Authors' Bias | Interpretation: conservative

Archaeology and the New Testament: Foreword

To the Christian who takes biblical faith seriously, "the Word became flesh and dwelt among us" (John 1:14) not only in God's incarnated Son, Jesus Christ, but also in the pages of what we have come to call the Holy Bible. As with the historical Jesus, his New Testament is nearly two thousand years old. The latter survives in documents that go back in many cases to within a few generations of the autographs. But they are still in a language that is quite foreign to most of us and written by and to people whose geographical, historical, and sociological context was quite different from our own. How then can we put ourselves back into the time, place, and circumstances that enable us to more fully understand the New Testament and more accurately intepret it for our time?

Enter the pertinent discoveries of archaeology. The results of the archaeological fieldwork carried out in the lands bordering the Mediterranean Sea in the last two hundred years, but especially since World War II, have probably done more than any other discipline to make the New Testament "live" for twentieth-century Christians.

During my graduate school days I was digging at a spring in the small West Bank village of Khirbet el-Kom. I happened upon a Hellenistic-age dwelling whose foundations and floors were perfectly preserved. On the floor of one of the rooms lay a cache of ostraca (broken pieces of pottery used for writing) belonging to a peddler. How did I know? Because one of the ostraca contained a bilingual (Edomite and Greek) transaction between an Edomite named Qos-yada' and a Greek named Nikeratos. Nikeratos borrowed 32 drachma from Qos-yada', who was called a kapelos. that is a hapex legomenon in the New Testament, a Greek word which appears only once. Found in 2 Corinthians 2:17, the King James Version of the Bible translates kapelos as "corrupt," while several modern versions translate it as "peddle." The word is well-known, however, in Greek literature, inscriptions and papyri, where it is normally translated "retailer," "shopkeeper," "peddler" or"huckster." Inasmuch as nowhere in the group of ostraca I found was there a commodity mentioned, but rather money was being given and received, probably as loans, I suggested that the technical definition of a kapelos must be broadened to incorporate moneylending. So you see that even chance archaeological finds can help lexicographers more carefully define the semantic range of words used in the original languages of the Bible.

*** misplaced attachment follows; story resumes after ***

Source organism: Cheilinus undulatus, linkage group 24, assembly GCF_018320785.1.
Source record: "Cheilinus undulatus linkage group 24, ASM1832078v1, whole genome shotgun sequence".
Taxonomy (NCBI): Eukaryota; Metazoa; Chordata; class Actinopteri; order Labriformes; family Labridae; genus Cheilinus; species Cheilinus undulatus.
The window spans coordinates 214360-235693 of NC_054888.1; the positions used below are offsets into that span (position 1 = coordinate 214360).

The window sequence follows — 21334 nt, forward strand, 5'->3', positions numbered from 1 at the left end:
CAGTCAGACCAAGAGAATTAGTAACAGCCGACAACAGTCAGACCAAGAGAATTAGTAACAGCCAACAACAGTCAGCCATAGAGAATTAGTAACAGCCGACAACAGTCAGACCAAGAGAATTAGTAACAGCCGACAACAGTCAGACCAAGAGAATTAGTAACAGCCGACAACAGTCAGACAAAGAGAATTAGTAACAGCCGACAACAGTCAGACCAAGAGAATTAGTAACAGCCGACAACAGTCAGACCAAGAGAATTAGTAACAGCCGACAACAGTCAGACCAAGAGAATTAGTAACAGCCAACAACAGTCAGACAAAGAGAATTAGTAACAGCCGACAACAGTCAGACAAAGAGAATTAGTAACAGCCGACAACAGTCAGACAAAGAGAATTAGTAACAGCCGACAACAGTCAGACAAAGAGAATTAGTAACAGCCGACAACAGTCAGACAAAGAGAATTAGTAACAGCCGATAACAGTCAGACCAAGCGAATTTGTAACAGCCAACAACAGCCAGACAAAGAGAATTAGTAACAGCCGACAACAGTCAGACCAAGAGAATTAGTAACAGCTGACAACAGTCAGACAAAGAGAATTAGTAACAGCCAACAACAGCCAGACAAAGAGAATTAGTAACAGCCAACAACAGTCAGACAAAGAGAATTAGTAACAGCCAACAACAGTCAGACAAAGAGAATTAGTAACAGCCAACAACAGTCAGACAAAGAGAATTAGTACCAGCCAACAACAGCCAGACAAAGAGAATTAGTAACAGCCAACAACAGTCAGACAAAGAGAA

What my find did for 2 Corinthians 2:17, John McRay's book does for the whole New Testament. He has marshaled archaeological evidence that will help a student of the New Testament to better understand, and thus accurately apply, its message. The book you hold is detailed, comprehensive, authoritative, and up-to-date. Because of the rapid pace of discovery, it is the nature of books on archaeology that they are always out-of-date. So whatever source you have used, you need this book-not only to learn of the latest finds and their significance, but just as important, to be attuned to concerns current in approaches to the study of the Bible. In my estimation, no one is better qualified to do this than John McRay. For years he has personally been involved in significant field research and publication. He has an enviable reputation as a teacher and lecturer, now connected with Wheaton college-an institution known for biblical archaeology. This volume profits from Professor McRay's personal photographs and acquaintance with the lands of the New Testament. And he has used all the best original and secondary sources at his disposal. His footnotes offer a gold mine for further research and study.

The Preface tells you succinctly what to expect, as well as what not to expect, from this book. John McRay is a trustworthy guide through the dynamic relationship of archaeology and the New Testament. Perusing this book will send you back to the New Testament afresh with new ability to hear its message.

Lawrence T. Geraty
President and Professor of Archaeology
Atlantic Union College
South Lancaster, Massachusetts

Summer, 1991
In celebration of the centenary
of the birth of William Foxwell Albright,
the "Father of Biblical Archaeology"

Taken from "Archaeology and the New Testament" by John McRay. Used by permission of Baker Book House Company, copyright ©1991. All rights to this material are reserved. Materials are not to be distributed to other web locations for retrieval, published in other media, or mirrored at other sites without written permission from Baker Book House Company. (

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